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Role-based blanket IR35 assessments are unlawful and highly risky

Since the Off-Payroll rules passed the IR35 compliance burden over to contractor clients and agencies in the public sector, blanket assessments whereby contractors are assessed based on a role have become commonplace. This has resulted in many contractors being unjustifiably taxed as though inside of IR35.

The Off-Payroll legislation contains a ‘reasonable care’ requirement. However, its ambiguity has aided HMRC in encouraging many public sector hirers to conduct blanket, or ‘role-based’, assessments that don’t comply with the rules, yet increase tax yield.

The three primary reasons why blanket role-based assessments are dangerous are:

  1. They do not constitute ‘reasonable care’ – They breach a requirement of the legislation section 61T(6)(c), resulting in the tax risk passing back up to the hirer from the agency (‘fee-payer’).
  2. Insurance underwriters will not cover the tax risk unless an individual assessment has been conducted, and agencies do not wish to take on uninsured risk.
  3. If investigated by HMRC, an inadequate role-based blanket assessment could trigger an extension of the enquiry window to six years due to ‘carelessness’ under Section S36(1) TMA 1970. If the error was deliberate this could extend to 20 years (S36(1A)). Individual assessments should limit enquiries to only four years.

“It’s very easy to recognise a blanket role-based assessment that doesn’t adhere to reasonable care,” comments ContractorCalculator CEO Dave Chaplin. “You ask yourself whether the individual has been assessed. If they haven’t, a proper assessment hasn’t been conducted and the reasonable care requirement therefore hasn’t been met.” The resulting consequences cause a whole host of problems in the supply chain.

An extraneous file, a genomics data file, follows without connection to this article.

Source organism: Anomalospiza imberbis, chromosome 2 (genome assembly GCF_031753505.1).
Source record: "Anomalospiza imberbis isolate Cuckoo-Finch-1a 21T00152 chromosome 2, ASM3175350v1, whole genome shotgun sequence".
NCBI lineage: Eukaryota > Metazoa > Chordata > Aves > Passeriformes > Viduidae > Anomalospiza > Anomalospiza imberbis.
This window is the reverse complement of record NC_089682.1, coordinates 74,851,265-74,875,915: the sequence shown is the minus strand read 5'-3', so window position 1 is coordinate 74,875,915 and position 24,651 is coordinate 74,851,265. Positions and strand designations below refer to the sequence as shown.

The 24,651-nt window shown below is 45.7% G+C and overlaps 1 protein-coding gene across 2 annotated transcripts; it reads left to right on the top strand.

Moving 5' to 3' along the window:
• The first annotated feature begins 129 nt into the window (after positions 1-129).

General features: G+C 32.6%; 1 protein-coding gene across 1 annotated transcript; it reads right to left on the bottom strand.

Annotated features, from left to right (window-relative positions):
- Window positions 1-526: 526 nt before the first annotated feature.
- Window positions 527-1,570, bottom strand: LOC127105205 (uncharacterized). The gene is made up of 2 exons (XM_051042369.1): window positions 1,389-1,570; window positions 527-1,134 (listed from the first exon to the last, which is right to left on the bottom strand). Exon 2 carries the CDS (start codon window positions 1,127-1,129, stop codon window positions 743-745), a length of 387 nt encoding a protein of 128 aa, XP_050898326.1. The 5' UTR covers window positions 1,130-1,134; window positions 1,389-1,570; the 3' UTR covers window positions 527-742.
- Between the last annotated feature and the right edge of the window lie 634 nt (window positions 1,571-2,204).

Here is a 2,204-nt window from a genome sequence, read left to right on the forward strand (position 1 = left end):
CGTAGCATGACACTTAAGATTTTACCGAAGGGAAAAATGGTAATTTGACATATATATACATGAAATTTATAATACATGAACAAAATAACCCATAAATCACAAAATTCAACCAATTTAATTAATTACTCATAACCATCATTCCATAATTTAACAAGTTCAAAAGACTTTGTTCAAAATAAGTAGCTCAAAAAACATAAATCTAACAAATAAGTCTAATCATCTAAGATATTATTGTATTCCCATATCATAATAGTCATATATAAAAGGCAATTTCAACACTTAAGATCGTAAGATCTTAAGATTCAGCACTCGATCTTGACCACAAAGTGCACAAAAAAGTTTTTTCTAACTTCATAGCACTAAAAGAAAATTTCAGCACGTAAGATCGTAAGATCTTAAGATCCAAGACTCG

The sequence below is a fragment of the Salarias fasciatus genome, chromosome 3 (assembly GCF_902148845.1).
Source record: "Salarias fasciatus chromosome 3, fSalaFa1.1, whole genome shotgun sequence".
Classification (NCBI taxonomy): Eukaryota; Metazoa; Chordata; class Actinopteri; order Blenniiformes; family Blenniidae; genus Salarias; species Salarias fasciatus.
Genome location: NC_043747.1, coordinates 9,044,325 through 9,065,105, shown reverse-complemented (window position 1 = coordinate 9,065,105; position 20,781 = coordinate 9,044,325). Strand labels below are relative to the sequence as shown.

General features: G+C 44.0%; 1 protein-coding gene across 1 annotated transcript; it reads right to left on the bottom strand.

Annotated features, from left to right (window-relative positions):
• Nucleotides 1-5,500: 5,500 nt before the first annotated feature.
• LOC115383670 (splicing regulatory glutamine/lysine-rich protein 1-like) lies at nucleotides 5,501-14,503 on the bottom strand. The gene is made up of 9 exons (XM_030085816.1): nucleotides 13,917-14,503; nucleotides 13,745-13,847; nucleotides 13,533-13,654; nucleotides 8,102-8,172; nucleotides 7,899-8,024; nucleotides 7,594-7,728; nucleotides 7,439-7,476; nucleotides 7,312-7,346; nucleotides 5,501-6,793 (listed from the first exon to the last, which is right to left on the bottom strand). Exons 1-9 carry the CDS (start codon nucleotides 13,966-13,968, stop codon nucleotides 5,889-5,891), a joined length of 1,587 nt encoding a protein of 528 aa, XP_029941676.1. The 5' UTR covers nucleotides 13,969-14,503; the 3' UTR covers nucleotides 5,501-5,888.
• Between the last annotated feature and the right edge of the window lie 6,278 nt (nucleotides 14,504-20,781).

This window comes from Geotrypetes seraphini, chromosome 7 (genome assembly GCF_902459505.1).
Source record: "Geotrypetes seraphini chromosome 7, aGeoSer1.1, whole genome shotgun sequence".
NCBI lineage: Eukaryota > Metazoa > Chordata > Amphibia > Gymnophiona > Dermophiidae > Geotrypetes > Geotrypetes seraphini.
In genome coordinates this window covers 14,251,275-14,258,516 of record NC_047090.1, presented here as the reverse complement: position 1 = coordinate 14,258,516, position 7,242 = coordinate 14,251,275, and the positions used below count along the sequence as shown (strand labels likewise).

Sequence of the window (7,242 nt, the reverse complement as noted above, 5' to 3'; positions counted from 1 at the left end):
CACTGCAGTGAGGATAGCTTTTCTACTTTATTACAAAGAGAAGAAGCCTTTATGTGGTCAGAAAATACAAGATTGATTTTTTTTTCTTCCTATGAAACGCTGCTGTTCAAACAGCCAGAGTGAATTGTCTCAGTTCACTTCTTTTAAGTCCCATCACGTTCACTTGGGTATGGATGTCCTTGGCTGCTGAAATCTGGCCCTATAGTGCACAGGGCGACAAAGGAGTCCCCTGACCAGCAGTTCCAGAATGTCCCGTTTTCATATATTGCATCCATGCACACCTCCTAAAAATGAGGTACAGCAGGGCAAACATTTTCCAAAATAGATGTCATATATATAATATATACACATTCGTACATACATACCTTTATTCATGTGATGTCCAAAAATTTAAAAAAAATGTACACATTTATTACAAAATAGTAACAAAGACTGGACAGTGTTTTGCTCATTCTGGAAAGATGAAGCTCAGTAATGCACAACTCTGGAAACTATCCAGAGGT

What constitutes a blanket assessment?

The Off-Payroll legislation states that the client becomes liable for tax if it ‘fails to take reasonable care in coming to its conclusion’ concerning the status of the contractor. Employment status lawyers have noted that, in the context of a contractor facing an IR35 enquiry, taking reasonable care constitutes:

  1. Acquiring independent legal advice
  2. Making a full assessment on an individual basis.

However, the failure to elaborate on ‘reasonable care’ in the context of Off-Payroll has helped facilitate non-compliance by way of blanket assessments, which typically fall into one of two brackets:

  1. Where a client makes an IR35 status decision without conducting an assessment
  2. Where a client assesses a role to predetermine the IR35 status of contractors.

To the layman, it is obvious that the absence of an assessment entirely does not adhere to the reasonable care requirement. However, making status determinations based solely on the assessment of a job description or role also falls a long way short of compliant behaviour.

The problem with role-based assessments

“Role-based assessments fail to take into account the full factual matrix required to assess the individual’s status accurately,” explains Chaplin. “Without directly assessing the individual, it’s impossible to evaluate the factors that are solely applicable to them – the most important being whether they are in business in their own right.”

Chaplin illustrates this using the example of a hospital recruiting nurses: “A nursing agency provides nurses to various hospitals on an ad-hoc basis. A hospital asks for a grade four nurse, and the agency decides who it will send. Now, imagine an individual nurse who may be considered for the same assignment, yet sources their own work and is in business on their own account.

“In both instances, the nature of the work is exactly the same, yet one nurse is likely outside of IR35, while the other is indeterminate. If a hospital was to make a role-based assessment – particularly using HMRC’s flawed Check Employment Status for Tax (CEST) tool – there is a high probability that both will be deemed ‘employed for tax purposes’. This situation is why it is essential to assess the individual.”

Chaplin explains: “Ultimately, role-based assessments fail to constitute reasonable care because the assessor firstly assesses a role, and then assumes that the set of circumstances identified can be applied directly to anyone who undertakes the job.

“Every employment status tribunal has sought to assess the status of an individual, partly by carefully considering their personal circumstances. A ‘role’ cannot go to court to defend itself.”